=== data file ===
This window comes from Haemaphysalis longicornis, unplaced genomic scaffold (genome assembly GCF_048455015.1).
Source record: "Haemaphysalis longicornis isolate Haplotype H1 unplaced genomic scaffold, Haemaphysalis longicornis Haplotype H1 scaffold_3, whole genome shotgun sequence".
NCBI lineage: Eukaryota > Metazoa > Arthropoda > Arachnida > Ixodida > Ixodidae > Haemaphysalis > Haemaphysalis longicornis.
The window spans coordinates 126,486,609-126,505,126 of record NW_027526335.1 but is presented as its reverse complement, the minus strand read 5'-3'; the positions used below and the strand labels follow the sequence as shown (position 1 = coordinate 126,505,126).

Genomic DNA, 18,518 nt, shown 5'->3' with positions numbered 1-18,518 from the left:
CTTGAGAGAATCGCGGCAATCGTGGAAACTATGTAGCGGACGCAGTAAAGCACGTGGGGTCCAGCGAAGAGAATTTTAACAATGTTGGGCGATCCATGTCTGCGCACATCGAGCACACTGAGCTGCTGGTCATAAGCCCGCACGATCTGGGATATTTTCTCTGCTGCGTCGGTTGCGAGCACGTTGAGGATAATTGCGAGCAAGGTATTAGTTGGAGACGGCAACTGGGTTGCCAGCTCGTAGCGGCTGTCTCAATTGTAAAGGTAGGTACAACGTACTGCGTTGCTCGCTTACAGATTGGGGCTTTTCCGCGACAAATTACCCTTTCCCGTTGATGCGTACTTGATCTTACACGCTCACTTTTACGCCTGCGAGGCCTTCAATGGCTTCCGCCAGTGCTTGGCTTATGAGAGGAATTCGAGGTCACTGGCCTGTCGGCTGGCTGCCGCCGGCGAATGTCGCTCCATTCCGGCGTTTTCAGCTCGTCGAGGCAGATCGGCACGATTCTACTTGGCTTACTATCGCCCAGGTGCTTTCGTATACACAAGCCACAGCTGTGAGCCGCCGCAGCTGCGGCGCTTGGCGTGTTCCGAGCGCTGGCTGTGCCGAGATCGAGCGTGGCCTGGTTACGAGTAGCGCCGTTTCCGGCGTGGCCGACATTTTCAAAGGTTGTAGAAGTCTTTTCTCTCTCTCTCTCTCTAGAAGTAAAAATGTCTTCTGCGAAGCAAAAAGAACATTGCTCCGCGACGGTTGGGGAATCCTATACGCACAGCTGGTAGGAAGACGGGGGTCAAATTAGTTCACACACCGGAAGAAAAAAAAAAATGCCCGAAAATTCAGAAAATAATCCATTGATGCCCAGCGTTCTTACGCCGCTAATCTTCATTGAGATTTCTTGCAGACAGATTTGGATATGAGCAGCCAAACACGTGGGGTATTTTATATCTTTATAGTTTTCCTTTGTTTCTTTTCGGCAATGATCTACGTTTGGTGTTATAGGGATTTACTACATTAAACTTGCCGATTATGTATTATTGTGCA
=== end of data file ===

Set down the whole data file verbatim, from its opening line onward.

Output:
This window comes from Haemaphysalis longicornis, unplaced genomic scaffold (genome assembly GCF_048455015.1).
Source record: "Haemaphysalis longicornis isolate Haplotype H1 unplaced genomic scaffold, Haemaphysalis longicornis Haplotype H1 scaffold_3, whole genome shotgun sequence".
NCBI lineage: Eukaryota > Metazoa > Arthropoda > Arachnida > Ixodida > Ixodidae > Haemaphysalis > Haemaphysalis longicornis.
The window spans coordinates 126,486,609-126,505,126 of record NW_027526335.1 but is presented as its reverse complement, the minus strand read 5'-3'; the positions used below and the strand labels follow the sequence as shown (position 1 = coordinate 126,505,126).

Genomic DNA, 18,518 nt, shown 5'->3' with positions numbered 1-18,518 from the left:
CTTGAGAGAATCGCGGCAATCGTGGAAACTATGTAGCGGACGCAGTAAAGCACGTGGGGTCCAGCGAAGAGAATTTTAACAATGTTGGGCGATCCATGTCTGCGCACATCGAGCACACTGAGCTGCTGGTCATAAGCCCGCACGATCTGGGATATTTTCTCTGCTGCGTCGGTTGCGAGCACGTTGAGGATAATTGCGAGCAAGGTATTAGTTGGAGACGGCAACTGGGTTGCCAGCTCGTAGCGGCTGTCTCAATTGTAAAGGTAGGTACAACGTACTGCGTTGCTCGCTTACAGATTGGGGCTTTTCCGCGACAAATTACCCTTTCCCGTTGATGCGTACTTGATCTTACACGCTCACTTTTACGCCTGCGAGGCCTTCAATGGCTTCCGCCAGTGCTTGGCTTATGAGAGGAATTCGAGGTCACTGGCCTGTCGGCTGGCTGCCGCCGGCGAATGTCGCTCCATTCCGGCGTTTTCAGCTCGTCGAGGCAGATCGGCACGATTCTACTTGGCTTACTATCGCCCAGGTGCTTTCGTATACACAAGCCACAGCTGTGAGCCGCCGCAGCTGCGGCGCTTGGCGTGTTCCGAGCGCTGGCTGTGCCGAGATCGAGCGTGGCCTGGTTACGAGTAGCGCCGTTTCCGGCGTGGCCGACATTTTCAAAGGTTGTAGAAGTCTTTTCTCTCTCTCTCTCTCTAGAAGTAAAAATGTCTTCTGCGAAGCAAAAAGAACATTGCTCCGCGACGGTTGGGGAATCCTATACGCACAGCTGGTAGGAAGACGGGGGTCAAATTAGTTCACACACCGGAAGAAAAAAAAAAATGCCCGAAAATTCAGAAAATAATCCATTGATGCCCAGCGTTCTTACGCCGCTAATCTTCATTGAGATTTCTTGCAGACAGATTTGGATATGAGCAGCCAAACACGTGGGGTATTTTATATCTTTATAGTTTTCCTTTGTTTCTTTTCGGCAATGATCTACGTTTGGTGTTATAGGGATTTACTACATTAAACTTGCCGATTATGTATTATTGTGCA